Looking for some career advice!

Looking for some career advice!
0

#1

The past few months I have been planning for a career change and am considering shifting my efforts to a career in web development. I have recently started to learn HTML and plan to continue with CSS and JavaScript. So far I enjoy what I am learning and find it all very interesting but before I make the commitment to a career, I was looking for some advice from professional web developers. I am looking for advice on things like: What’s a typical day like? Favorite and least favorite things about your job? Education or skills most needed?

Some info about me, I’ve completed undergrad with a Business focused degree, no real experience in web design or development and have been working in Human Resources for just under two years now. I know that I am at a very beginner stage with my coding capability right now (may even be an understatement) but I am looking to get a realistic picture of what a possible career would look like starting out before I decide if this is truly the path I want to take. I greatly appreciate any advice you can offer!


#2

My day consists mostly of coding!

I get into the office, maybe grab a coffee with a co worker, and then check my Asana board (a bit like Trello, a project management tool) for the work I’m assigned.

I’m mostly a frontend developer, but I do some backend stuff with Rails, and minor dev ops stuff with AWS. I didn’t know Rails or AWS 3 month’s ago when I started.

Typically, I’m assigned work on the company’s flagship product, or on client work. Mostly it’s React and I just get on with it, but reasonably often there is a new technology in the mix I’m unfamiliar with, such as Redux-Saga, CesiumJS, Rails etc. This is usually in existing, large code bases with few comments, so I spend a lot of time reading other people’s code figuring out how it works, and a lot of time reading docs.

To an outside observer it would look like I’m just staring at a screen 8 hours a day, but really I’m solving interesting problems and find it nice and varied.

You have to be very comfortable with feeling frustrated and vaguely stupid most of the time though. If you can learn to ride that feeling all the way to the eventual victories, then it’s very rewarding!


#3

My typical day consists of:-

  1. Staggering out of bed.
  2. Grabbing tea (decaf).
  3. Strolling over to laptop in spare bedroom.
  4. Reading emails (from customers and forum users).
  5. Getting more tea (decaf) + eat flapjack.
  6. Start Coding.
  7. Lunch on patio (if UK weather ok).
  8. More tea (super strong TeaPigs earl grey so I don’t get dozy in afternoon).
  9. More coding (BTW: I like coding).
  10. Maybe a bit of gardening (if weather good).
  11. More coding.
  12. More strong Tea.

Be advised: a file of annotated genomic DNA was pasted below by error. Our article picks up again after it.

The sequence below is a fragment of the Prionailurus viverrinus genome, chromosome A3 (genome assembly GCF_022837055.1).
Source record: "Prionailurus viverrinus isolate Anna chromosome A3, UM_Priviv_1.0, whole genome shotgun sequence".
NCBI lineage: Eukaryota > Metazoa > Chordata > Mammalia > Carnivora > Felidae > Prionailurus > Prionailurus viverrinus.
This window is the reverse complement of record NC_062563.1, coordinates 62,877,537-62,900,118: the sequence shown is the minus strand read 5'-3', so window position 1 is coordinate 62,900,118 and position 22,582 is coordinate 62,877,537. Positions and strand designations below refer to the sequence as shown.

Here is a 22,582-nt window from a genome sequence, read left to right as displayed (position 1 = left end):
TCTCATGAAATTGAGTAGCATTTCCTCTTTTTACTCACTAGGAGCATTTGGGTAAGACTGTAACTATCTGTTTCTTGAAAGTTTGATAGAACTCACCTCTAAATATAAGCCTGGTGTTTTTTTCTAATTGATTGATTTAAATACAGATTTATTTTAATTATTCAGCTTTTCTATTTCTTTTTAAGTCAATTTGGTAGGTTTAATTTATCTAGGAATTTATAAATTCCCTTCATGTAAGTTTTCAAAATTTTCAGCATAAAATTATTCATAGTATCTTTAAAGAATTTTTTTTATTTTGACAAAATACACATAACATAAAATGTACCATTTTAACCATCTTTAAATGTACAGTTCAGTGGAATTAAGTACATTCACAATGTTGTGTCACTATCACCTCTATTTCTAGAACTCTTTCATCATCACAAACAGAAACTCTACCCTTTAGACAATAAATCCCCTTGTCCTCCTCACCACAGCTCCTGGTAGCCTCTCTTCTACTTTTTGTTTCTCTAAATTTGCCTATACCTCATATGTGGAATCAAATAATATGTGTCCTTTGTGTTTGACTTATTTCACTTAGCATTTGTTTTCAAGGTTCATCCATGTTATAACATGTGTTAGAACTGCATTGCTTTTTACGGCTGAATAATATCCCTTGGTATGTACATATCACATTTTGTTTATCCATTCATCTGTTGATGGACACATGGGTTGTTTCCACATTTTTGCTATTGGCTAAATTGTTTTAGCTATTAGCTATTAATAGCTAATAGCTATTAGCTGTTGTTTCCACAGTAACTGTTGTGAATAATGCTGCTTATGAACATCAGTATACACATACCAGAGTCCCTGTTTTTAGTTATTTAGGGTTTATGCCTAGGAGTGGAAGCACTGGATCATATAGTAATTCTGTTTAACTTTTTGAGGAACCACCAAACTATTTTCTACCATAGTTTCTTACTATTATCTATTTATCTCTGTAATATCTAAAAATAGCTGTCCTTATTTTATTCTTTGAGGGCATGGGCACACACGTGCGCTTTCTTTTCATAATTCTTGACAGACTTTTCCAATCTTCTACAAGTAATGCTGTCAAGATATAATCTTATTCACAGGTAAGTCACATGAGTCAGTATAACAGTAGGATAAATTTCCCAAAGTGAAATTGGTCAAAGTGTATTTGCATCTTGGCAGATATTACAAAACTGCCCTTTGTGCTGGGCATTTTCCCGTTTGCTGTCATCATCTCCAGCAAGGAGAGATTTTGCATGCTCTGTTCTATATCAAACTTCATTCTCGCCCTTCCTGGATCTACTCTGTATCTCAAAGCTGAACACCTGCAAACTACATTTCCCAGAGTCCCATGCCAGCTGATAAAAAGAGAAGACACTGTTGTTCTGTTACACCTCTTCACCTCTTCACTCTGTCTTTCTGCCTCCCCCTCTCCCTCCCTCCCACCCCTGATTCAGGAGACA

13. More coding.
  14. Wife returns from teaching job, starts chatting, interrupts train of thought so can’t code anymore.
  15. Glass of wine.
  16. Watch period dramas on sofa with wife + eat food.
  17. Wife goes to bed.
  18. More coding (I really like coding).
  19. Watch Family Guy (maybe with glass of whiskey).
  20. Go to bed (dream about coding).

Living the Dream Baby! :smile:

You might have guessed that I’m a freelancer… actually I’ve now progressed a bit beyond that, because I have my own software consultancy and a team of 3 coders working for me (who also work from home). BTW: I’ve been coding professionally for 35 years. :blush:

I started my career working for other companies, some large some small. However, although I enjoyed the social aspects of working in a team, I have a bit trouble with authority… basically I hate being told what to do. I also don’t perform well when made to work set hours. I’m a REALLY good coder, but I need to be in the right frame of mind to do it and I can’t do my best work when forced to work in particular time slots… I might find my mojo at 10pm and code for 5 hours straight, or I might find it at 11am and code right through lunch. Maybe I’m not normal, but I think there are others like me out there, so for those type of people I can recommend the freelance route.

The one big drawback of freelancing from home is that the isolation can drive you nuts! I used to think that I was not a ‘people person’ and that I could spend a whole week on my own at home without batting an eyelid. I soon discovered that this was not true. I found myself gradually going stir crazy at home, talking to myself, feeling paranoid and stressed about things that never used to bother me… I felt like I was gradually going insane :frowning:

Don’t worry, we are coders and therefore an excellent and optimistic problem solvers (sometimes over optimistic), but every problem has a solution… for me this impending madness was alleviated by spending 2 days per week out of the house, either working with colleagues (other coders) at commercial shared hot-desking facilities, or simply going round to their houses for a bit of pair programming. Actually the occasional bout of pair programming can be a really enjoyable, very effective and a surprisingly efficient way of coding. Two brains are better than one and you learn from each other too.

I also recommend playing sports or joining exercise classes, which is good too keep your body and mind healthy as well as giving you the opportunity to get more social contact. It’s particularly important to get regular exercise if you have such a sedentary job like coding where only you fingers are moving all day. Actually, it often makes me laugh to think that I make hundreds of dollars a day by simply twiddling my fingers :sunglasses:. Also, the endorphins, dopamine and adrenaline released during exercise are also very important for a healthy mental state.